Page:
God at Rest

“All I mean to imply is that, other things being equal, a heroic figure at rest has a greater transporting power than one which is shown in action.”
-Aldous Huxley, Heaven and Hell

scu023I think this is less about the transcendent nature of indolence, with which I totally disagree, and more about the transcendent nature of vulnerability. Hermes at rest or fastening his sandal is an immortal on the verge of mortality. He is closer to us in that moment when his sandal is falling off or when he needs to catch his breath than he is slipping at speed from one world to another.

God at Rest is the outstretched hand. God at Rest is capable of hearing our cries in the night. God at Rest understands what it is to live in the flesh. God at Rest isn’t so very far removed from us after all.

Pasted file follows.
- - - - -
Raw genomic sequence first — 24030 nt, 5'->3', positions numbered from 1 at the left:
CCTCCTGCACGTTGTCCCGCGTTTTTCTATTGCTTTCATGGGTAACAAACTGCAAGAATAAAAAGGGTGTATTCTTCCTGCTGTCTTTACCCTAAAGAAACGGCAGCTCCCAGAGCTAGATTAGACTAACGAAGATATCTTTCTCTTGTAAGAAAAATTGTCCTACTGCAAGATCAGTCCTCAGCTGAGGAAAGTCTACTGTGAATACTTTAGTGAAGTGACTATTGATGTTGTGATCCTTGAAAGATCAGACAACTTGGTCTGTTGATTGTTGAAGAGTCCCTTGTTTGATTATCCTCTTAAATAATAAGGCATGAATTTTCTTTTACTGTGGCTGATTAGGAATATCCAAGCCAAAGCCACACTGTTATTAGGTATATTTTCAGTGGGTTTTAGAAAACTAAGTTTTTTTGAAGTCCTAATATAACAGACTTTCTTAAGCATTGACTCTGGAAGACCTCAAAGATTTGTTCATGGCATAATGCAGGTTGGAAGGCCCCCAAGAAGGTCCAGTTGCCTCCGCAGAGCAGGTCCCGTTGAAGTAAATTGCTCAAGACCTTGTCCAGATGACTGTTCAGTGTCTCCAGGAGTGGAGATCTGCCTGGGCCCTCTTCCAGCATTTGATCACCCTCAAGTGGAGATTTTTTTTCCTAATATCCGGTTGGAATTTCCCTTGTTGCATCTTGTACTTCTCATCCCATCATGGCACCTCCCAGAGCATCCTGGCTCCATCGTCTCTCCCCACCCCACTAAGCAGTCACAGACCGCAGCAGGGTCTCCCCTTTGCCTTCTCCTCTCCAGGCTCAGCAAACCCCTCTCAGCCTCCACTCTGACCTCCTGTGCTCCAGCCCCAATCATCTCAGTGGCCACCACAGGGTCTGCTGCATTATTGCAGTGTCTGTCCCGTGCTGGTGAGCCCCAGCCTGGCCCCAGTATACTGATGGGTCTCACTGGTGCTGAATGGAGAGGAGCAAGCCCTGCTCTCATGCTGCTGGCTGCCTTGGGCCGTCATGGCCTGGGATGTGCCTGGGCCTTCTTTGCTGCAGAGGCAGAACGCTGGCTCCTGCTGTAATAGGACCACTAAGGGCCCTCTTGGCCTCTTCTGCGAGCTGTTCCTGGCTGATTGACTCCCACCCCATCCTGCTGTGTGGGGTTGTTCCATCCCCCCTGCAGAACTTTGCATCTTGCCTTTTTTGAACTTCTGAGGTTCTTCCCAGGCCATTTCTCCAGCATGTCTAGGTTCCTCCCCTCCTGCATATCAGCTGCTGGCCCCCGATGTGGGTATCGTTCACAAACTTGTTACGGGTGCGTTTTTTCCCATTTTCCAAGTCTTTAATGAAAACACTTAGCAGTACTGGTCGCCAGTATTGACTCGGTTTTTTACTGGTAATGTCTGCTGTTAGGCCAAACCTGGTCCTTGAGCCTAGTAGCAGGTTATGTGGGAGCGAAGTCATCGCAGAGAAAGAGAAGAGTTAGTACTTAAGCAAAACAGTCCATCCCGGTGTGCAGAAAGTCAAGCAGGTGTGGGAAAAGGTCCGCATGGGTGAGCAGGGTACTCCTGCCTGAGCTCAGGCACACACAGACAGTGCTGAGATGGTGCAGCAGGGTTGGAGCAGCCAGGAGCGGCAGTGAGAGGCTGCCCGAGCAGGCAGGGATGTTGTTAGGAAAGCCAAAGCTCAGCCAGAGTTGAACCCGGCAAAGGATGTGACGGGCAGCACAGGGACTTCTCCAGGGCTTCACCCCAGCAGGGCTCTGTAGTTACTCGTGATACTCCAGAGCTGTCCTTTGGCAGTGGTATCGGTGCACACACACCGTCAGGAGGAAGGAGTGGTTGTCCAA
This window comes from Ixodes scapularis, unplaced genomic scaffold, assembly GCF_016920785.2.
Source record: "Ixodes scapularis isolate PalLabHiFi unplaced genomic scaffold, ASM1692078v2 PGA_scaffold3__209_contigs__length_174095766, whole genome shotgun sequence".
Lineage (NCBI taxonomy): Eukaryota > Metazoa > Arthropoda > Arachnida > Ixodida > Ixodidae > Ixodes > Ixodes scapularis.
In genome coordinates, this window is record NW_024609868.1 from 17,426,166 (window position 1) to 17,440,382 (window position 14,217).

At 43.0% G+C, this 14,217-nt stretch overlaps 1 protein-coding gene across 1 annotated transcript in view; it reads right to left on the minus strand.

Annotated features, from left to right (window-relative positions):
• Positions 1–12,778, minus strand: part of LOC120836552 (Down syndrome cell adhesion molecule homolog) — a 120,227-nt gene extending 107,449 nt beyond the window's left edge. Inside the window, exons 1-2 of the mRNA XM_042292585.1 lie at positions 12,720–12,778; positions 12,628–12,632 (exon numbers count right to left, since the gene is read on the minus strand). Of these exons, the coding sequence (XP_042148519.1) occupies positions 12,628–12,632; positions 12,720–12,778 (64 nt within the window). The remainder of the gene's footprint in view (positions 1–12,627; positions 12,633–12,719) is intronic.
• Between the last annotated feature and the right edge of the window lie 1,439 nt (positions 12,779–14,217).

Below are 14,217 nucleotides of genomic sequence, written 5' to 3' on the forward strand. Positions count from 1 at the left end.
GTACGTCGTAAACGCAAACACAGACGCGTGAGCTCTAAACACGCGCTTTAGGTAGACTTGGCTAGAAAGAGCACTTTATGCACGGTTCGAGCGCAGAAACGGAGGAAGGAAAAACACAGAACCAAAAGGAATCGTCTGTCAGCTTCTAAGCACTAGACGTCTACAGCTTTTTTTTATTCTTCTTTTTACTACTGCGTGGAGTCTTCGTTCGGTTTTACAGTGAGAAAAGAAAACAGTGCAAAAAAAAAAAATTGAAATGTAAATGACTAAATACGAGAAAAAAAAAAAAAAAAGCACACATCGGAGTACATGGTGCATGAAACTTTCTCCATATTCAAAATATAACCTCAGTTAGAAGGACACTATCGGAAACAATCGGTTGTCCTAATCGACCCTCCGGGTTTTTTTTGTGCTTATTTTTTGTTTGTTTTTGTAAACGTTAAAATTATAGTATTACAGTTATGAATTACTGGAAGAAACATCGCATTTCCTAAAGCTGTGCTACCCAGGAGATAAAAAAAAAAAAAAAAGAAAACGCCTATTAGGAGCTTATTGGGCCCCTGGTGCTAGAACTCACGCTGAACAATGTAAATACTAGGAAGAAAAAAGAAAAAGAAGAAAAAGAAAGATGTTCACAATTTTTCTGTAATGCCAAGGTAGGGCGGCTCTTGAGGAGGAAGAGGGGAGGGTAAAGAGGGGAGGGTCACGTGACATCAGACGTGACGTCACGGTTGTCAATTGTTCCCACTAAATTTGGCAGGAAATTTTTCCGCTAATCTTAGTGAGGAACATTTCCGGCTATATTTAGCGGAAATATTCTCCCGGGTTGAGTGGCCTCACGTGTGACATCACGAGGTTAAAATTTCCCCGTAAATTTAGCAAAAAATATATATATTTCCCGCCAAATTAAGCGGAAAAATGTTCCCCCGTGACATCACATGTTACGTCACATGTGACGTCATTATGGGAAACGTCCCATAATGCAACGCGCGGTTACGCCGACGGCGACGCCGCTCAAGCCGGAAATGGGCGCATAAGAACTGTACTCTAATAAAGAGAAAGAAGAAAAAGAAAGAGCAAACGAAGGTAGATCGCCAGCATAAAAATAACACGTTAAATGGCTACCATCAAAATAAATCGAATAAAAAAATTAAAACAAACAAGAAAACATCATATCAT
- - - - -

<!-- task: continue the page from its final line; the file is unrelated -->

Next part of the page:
-M.

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About M. Ashley

Essayist and poet, my work has been rejected by some of the finest journals in America. Fortunately, it also gets accepted from time to time and has appeared in equally fine journals such as Word Riot, Inlandia, Brew City Magazine, and SageWoman among others.. In 2002, I was awarded the Academy of American Poets Prize for Vanderbilt University. For no good reason, I possess an unnecessarily dark humor which is why being third generation California Inland Empirian delights me so. My gods are weird. I once received $350 for writing a smartassed essay on “why the wise use of water is important in my daily life”. I am undoubtedly the Greek god Hermes’ special snowflake. I’m pretty sure I got into college via a series of fortuitous clerical errors. When I had to grow up and get a real job, I decided against it and stayed a writer. I have worked many odd—and I mean odd—jobs to support my habit: Commercial writer for country music hopefuls, resume massager, WalMart fitting room attendant and switchboard operator, telephone psychic.
This entry was posted in Art, Hellenic Polytheism, Hermes, Mysticism, Theology and tagged , , , , , , , , , , , , , , . Bookmark the permalink.

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